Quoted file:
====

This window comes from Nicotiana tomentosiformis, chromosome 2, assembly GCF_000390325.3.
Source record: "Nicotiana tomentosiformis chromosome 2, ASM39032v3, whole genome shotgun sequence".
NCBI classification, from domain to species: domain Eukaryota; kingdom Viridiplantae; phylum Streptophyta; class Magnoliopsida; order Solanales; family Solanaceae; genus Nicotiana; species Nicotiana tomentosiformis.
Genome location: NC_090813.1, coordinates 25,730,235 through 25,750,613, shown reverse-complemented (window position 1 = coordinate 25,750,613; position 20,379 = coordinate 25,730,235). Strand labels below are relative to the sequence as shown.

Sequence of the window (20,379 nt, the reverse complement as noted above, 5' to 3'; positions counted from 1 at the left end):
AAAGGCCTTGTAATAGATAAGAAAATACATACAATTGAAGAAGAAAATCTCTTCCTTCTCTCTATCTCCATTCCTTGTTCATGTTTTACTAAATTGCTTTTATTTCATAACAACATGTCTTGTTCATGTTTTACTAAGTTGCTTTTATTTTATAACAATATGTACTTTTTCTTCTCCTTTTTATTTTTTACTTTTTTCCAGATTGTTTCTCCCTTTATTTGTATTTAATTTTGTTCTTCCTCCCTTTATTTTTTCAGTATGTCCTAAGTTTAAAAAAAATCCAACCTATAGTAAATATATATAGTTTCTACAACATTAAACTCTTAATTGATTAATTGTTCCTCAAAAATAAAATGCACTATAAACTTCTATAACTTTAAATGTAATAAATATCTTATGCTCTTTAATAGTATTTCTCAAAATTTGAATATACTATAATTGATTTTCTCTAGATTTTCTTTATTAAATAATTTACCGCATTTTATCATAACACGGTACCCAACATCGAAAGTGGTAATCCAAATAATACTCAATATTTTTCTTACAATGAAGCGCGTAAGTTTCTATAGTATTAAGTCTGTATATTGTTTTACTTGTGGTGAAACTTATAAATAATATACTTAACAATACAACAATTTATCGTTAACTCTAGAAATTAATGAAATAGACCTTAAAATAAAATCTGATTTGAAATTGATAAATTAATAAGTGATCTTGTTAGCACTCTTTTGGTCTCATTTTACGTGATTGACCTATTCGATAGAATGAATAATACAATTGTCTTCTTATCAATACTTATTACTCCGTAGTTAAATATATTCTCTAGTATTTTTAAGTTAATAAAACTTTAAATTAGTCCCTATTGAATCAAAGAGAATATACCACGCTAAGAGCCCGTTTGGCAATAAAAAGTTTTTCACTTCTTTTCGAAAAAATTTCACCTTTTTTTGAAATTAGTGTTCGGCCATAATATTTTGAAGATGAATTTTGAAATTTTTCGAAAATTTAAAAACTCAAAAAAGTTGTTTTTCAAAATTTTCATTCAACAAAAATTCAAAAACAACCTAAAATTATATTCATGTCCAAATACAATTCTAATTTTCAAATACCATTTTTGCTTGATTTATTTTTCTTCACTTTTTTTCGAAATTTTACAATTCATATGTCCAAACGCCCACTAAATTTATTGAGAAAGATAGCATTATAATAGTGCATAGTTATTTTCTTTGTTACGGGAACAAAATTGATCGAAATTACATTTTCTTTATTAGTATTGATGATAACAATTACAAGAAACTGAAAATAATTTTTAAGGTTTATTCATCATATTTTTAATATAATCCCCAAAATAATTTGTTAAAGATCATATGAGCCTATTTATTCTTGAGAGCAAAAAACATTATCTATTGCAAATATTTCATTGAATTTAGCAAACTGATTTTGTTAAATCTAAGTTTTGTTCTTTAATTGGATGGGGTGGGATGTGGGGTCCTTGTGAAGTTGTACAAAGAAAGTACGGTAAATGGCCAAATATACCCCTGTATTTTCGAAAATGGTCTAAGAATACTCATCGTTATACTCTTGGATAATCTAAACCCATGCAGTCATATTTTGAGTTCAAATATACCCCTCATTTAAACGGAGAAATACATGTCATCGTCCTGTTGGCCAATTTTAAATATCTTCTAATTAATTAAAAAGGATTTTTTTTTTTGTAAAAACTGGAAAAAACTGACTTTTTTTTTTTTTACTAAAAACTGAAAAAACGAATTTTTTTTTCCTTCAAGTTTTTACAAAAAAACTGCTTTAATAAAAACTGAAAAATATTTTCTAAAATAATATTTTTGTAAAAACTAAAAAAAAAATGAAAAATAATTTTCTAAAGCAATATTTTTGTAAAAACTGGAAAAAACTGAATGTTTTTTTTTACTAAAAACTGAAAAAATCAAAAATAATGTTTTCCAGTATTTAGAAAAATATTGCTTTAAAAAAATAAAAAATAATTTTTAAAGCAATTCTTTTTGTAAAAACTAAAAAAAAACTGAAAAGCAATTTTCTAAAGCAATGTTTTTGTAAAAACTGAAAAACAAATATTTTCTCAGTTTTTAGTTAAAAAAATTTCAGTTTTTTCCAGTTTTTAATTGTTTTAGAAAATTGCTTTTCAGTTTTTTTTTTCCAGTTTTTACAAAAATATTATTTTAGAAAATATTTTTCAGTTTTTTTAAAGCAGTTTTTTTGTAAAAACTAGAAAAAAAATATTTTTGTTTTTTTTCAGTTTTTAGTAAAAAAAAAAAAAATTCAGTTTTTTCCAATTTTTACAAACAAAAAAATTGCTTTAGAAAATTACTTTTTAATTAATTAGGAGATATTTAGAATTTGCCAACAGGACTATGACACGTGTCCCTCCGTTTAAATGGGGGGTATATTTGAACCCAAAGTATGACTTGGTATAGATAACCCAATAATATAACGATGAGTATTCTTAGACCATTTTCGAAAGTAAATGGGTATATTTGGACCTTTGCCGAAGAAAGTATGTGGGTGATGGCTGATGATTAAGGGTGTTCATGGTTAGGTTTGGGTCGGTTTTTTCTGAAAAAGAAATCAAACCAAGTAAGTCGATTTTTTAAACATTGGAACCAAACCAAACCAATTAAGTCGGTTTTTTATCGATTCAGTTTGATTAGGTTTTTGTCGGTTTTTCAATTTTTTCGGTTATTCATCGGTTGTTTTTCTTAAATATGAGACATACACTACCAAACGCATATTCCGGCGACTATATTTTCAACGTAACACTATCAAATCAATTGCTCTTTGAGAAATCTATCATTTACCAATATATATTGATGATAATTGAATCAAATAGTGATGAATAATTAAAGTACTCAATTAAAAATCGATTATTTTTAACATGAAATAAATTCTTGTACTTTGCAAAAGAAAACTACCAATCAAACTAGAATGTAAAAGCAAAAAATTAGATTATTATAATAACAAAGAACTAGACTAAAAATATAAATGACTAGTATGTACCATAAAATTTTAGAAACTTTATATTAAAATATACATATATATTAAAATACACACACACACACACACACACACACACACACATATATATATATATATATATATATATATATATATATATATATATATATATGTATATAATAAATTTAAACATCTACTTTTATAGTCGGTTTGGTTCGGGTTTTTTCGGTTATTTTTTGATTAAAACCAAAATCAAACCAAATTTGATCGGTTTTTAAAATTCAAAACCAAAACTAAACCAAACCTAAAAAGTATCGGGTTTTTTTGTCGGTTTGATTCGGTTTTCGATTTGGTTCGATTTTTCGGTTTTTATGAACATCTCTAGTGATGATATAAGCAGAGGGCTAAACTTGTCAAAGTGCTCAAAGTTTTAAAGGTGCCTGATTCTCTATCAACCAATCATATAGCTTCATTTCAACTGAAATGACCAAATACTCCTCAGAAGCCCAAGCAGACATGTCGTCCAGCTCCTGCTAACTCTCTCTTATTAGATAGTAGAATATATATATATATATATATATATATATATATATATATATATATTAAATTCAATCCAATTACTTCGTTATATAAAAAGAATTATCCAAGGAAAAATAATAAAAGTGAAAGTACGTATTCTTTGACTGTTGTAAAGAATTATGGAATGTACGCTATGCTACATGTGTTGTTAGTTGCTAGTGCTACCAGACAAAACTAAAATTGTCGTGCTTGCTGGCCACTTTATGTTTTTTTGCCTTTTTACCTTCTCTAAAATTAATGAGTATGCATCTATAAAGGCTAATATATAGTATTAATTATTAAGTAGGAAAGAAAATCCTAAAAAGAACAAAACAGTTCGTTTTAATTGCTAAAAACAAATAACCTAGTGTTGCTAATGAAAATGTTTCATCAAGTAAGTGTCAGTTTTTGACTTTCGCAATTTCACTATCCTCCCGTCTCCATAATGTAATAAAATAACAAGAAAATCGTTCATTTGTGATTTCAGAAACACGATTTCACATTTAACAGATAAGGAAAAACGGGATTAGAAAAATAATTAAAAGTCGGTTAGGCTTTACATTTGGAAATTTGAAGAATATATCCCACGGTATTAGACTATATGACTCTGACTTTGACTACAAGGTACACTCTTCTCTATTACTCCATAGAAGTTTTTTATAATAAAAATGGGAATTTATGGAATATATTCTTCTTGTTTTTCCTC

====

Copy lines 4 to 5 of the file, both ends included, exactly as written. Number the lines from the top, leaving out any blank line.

Genome location: NC_090813.1, coordinates 25,730,235 through 25,750,613, shown reverse-complemented (window position 1 = coordinate 25,750,613; position 20,379 = coordinate 25,730,235). Strand labels below are relative to the sequence as shown.

Sequence of the window (20,379 nt, the reverse complement as noted above, 5' to 3'; positions counted from 1 at the left end):